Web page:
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Council To Take Next Step Toward Regulating Grow Houses


420 Staff
ARCATA -- The City Council is expected to take the next step Wednesday toward reining in the city's marijuana grow houses under some kind of oversight and regulation.

The council took the first steps at its Oct. 3 meeting, when it decided to form a task force to make recommendations on how to use land use standards to control the locations, sizes and operations of the city's grow houses.

The grow operations, which are generally under the auspice of Proposition 215, have drawn the ire of the local community in recent weeks, after a grow-gone-awry led to a structure fire causing thousands of dollars of damage to an Arcata home and Arcata Fire Chief John McFarland estimated that grows are to blame for more than half the city's house fires.

Councilman Michael Machi said he recognized the need for a task force at the Oct. 3 meeting when the owner of an Arcata medical marijuana dispensary addressed the council and said his dispensary served 5,000 patients.

"That's a lot of people," Machi said. "Whatever regulation we are proposing is going to affect a lot of people, and you can't just go and say, 'this is what we're doing,' and not consider the input of a large part of the community."

Machi said he hopes to see a six to eight member task force comprising spokespeople for local dispensaries, growers, patients and law enforcement and community members.

Community Development Director Tom Conlon said Monday that he doesn't necessarily see the need for a task force, which would have to meet six to eight times, with each meeting requiring between 10 and 13 hours of staff time. Conlon said he feels city staff can answer the council's questions, and feels the task force would be an unnecessary expenditure of staff time.

Machi, however, said the task force is about more than simply finding answers, as the council's action could potentially affect one-third of all Arcatans.

"We need to have community buy-in for whatever we propose and, as far as I'm concerned, the only way for us to do that is to have a task force," Machi said.

In other matters, the council is expected to adopt a resolution to place the Utility Users Tax Measure on the February ballot.

First adopted in 1993, the measure imposes a 3 percent tax on telephone, gas, water, wastewater and cable television services, which then goes to the city's general fund, according to the staff report. The measure was continued by voters in 1996, 2000 and 2004, and raised approximately $715,000 in 2006-2007, or approximately 10 percent of the city's general fund.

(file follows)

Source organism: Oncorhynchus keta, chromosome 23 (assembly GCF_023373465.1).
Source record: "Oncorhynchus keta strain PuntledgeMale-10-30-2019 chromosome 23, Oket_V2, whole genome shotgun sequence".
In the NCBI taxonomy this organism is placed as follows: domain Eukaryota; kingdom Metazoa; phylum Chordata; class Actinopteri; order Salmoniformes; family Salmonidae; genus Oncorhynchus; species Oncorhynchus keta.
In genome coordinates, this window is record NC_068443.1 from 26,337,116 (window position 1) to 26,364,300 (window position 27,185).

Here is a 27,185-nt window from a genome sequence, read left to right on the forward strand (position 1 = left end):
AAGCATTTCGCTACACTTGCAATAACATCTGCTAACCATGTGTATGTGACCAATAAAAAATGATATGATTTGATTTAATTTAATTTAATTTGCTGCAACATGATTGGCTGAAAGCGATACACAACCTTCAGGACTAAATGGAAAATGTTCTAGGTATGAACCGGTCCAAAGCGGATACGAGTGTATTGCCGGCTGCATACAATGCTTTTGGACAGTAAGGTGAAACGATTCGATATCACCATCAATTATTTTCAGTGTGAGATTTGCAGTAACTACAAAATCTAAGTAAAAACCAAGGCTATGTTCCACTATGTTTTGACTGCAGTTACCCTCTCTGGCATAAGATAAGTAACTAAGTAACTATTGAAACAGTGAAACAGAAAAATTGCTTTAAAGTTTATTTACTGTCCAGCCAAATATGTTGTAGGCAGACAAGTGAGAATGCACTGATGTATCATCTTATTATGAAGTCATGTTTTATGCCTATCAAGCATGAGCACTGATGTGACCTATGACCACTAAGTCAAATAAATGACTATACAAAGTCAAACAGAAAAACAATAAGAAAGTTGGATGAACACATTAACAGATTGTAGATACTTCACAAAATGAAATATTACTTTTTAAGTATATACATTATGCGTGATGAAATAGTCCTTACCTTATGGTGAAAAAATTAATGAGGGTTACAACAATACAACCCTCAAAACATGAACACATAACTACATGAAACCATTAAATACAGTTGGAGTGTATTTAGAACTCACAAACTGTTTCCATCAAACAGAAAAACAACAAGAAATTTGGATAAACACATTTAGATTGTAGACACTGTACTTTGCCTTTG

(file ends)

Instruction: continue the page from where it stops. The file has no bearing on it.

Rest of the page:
The new measure would keep the tax at 3 percent, but would raise the cap from $1,000 to $1,500 for the city's biggest users, which would also be adjusted by the consumer price index starting in 2010. The new measure would also be in place for eight years, rather than four, and would expire in 2016.

The current tax expires automatically Nov. 30, 2008, and if a new one isn't in place by then, the city stands to lose out on its general fund contributions.

Machi said the council is trying to get the measure on the February ballot so if it is turned down by voters, it would have another shot on the November ballot before the current tax expires. But Machi said he thinks voters recognize the tax's importance.

"It's something that people are used to and they know it's a good use of their money, so they have been supportive of it the last couple times," he said, adding that the city will probably launch an advertising campaign to boost public support.

In other matters, a development project more than five years in the making will look to the council for approval of its next step.

The project aims to turn the old Twin Harbors Mill site at the corner of 10th and Q streets into a mixed use space with a 3.1 acre, 10-lot subdivision, the development of eight new lots for single-family use and a light industrial building.

Conlon said the single-family homes were worked into plans after the developer met with neighbors and heard their concerns over having their homes look out onto light industrial buildings.

"I think this is a particularly good example of a developer working with the neighborhood, meeting their needs and giving them a face to the project that will really fit in with the neighborhood," Conlon said.

If You Go:

What: Arcata City Council

When: 6 p.m. Wednesday

Where: City Council Chambers, 736 F St.

Source: Times-Standard (Eureka, CA)
Copyright: 2007 MediaNews Group, Inc.
Contact: letters@times-standard.com
Website: Times-Standard Online - Home
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